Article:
Reviewed by Alyse Garner,

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The Equalizer Review

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Denzel Washington is the quiet and mysterious lead in this dark action-thriller where a warehouse worker takes it upon himself to save the life and morality of a prostitute under the control of a violent Russian gangster.

With a slow burning tension and a well-built sense of anticipation The Equalizer takes it’s time to develop character and tone; Washington’s McCall, a man with an unknown past and an inability to sleep, is precise and careful in his everyday life, choosing to spend his sleepless nights reading from his vast collection of novels in a dinging all night diner and his days doing thankless manual labour. He choose his words, his clothes, even his food, with careful deliberation, keeps his apartment clean and sparsely decorated, everything about his presentation points to an outward calm that hides an inner – and probably violent – struggle. His encounter with the pretty but bruised Teri (Chloe Grace Moretz) forces him out of this unqualified retirement and into a world populated by violence, gunfire and thugs.

Still from The Equalizer 2A dark and well-constructed feature the Equalizer was better than I expected it to be. It held my attention and I found Washington’s character far more intriguing and compelling than the majority of his heroic peers. I appreciated the time the film makers took to develop the character and the combined use of camera work and Denzel’s on screen performance to keep the central focus on the character rather than action throughout the runtime.

With a couple of similarly well played supporting characters, notably that of Teddy (Martin Csokas) the huge, tattooed and quietly spoken mafia boss who holds power over Teri, the Equalizer is driven by character far more than plot.

One of the better thrillers of recent years it’s nice to Washington return to the roles he does best, utilizing his deep and enigmatic eyes to draw the audience in and imbuing his character with the kind of real personality that is missing from most contemporary films in the genre.

Rated 4 out of 5

Reviewed by Alyse Garner,

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Grand Piano Review

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A smart and unusual thriller Grand Piano is the story of once notorious pianist Tom (Elijah Wood) who choked at his last major performance when tasked with playing one of the greatest, and most challenging, pieces in fictional music history. Returning to the stage for the first time in years and intending to play the aforementioned piece of music Tom finds a message scrawled on his sheet music reading “play one wrong note and die” and an ear piece with a creepy, disembodied voice giving him commands as a killer waits in the wings.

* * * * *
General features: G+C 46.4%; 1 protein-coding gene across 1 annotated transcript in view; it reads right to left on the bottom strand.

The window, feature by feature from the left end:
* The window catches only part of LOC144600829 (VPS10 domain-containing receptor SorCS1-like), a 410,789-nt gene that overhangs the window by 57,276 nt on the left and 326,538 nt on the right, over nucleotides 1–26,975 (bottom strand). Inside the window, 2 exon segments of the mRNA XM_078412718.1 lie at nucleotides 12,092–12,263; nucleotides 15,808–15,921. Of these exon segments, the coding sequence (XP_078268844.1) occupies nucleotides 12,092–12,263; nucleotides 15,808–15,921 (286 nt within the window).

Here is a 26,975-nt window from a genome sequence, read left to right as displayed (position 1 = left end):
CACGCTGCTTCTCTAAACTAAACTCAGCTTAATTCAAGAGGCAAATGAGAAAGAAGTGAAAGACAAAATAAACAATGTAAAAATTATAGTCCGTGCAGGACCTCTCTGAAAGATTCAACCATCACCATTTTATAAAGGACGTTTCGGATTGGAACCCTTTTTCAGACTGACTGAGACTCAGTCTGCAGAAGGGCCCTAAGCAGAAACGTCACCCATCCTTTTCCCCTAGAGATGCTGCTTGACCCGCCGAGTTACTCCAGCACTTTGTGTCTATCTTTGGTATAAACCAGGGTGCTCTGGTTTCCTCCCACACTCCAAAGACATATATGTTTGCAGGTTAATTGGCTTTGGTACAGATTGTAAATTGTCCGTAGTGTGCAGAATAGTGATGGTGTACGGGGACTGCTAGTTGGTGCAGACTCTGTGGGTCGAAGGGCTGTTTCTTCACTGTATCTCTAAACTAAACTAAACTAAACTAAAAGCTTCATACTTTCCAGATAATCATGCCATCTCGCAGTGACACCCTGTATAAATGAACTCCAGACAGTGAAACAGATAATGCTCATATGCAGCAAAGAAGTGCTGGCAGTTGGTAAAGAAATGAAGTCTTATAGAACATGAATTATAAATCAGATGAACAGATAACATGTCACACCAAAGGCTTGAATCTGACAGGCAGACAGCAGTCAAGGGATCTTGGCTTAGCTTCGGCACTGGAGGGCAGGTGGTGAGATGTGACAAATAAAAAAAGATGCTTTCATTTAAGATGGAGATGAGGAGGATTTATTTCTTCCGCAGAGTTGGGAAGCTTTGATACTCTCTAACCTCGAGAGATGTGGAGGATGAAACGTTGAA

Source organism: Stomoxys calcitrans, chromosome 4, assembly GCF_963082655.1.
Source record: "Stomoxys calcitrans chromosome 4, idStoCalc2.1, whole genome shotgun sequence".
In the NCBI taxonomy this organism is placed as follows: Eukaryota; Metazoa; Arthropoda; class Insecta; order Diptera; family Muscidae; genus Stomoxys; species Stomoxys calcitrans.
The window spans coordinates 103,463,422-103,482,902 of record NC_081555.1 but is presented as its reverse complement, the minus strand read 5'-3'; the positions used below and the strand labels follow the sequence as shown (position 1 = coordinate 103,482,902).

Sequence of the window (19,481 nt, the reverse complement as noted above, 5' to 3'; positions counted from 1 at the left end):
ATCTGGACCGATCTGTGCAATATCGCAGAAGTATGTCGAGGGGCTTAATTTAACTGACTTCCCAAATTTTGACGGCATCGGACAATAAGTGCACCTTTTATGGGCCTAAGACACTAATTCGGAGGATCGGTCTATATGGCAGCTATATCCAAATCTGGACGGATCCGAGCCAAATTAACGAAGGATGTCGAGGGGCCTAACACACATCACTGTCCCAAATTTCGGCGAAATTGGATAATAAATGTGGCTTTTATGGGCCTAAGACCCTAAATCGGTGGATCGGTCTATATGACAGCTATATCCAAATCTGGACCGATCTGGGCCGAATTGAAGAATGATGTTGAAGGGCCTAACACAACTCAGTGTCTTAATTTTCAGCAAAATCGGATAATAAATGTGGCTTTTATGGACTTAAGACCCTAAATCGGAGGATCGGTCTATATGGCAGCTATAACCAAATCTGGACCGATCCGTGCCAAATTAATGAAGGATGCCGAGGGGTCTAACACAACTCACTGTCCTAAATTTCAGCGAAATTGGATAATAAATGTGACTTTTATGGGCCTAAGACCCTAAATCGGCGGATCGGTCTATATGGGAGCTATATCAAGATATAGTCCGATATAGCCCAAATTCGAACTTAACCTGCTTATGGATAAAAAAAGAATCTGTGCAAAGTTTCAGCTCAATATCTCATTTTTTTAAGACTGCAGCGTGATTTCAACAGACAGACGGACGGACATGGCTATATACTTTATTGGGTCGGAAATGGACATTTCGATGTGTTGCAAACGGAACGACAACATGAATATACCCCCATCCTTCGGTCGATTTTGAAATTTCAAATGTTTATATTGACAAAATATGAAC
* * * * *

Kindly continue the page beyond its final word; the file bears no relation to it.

What follows is a tense hour or so of first and second half where Wood sweats his way through some truly amazing musical performances and John Cussack, our disembodied killer, makes terrifying threats in a low, gravelly voice. I have to admit I was really hooked, Wood’s physical performance and Cussack’s vocal one perfectly complement one another and help bring the film to a rising crescendo of edge of your seat intrigue and danger.

However the end of the film sounds more like a deflating balloon than anything else, Cussack appears in the flesh and not only loses most of his dark presence but also any believable resin d’etre and you’re left just wondering what all the fuss was really about.

The supporting characters do their best to plump up the subplot but this is also a bit of a wasted effort as, following the disappointing Cussack reveal, you lose pretty much all interest.

Still from Grand Piano 2What the film does do expertly is the music, and rightly so considering the premise; with an original score written by Victor Reyes the music is brilliantly compelling and evocative, mirroring the tone of the film and, at times, creating it. Complete with the supposedly unplayable piece the sound track for Grand Piano is just stunning, it’s a bit of a shame about the rest of the picture really.

Rated 3 out of 5

Reviewed by Alyse Garner,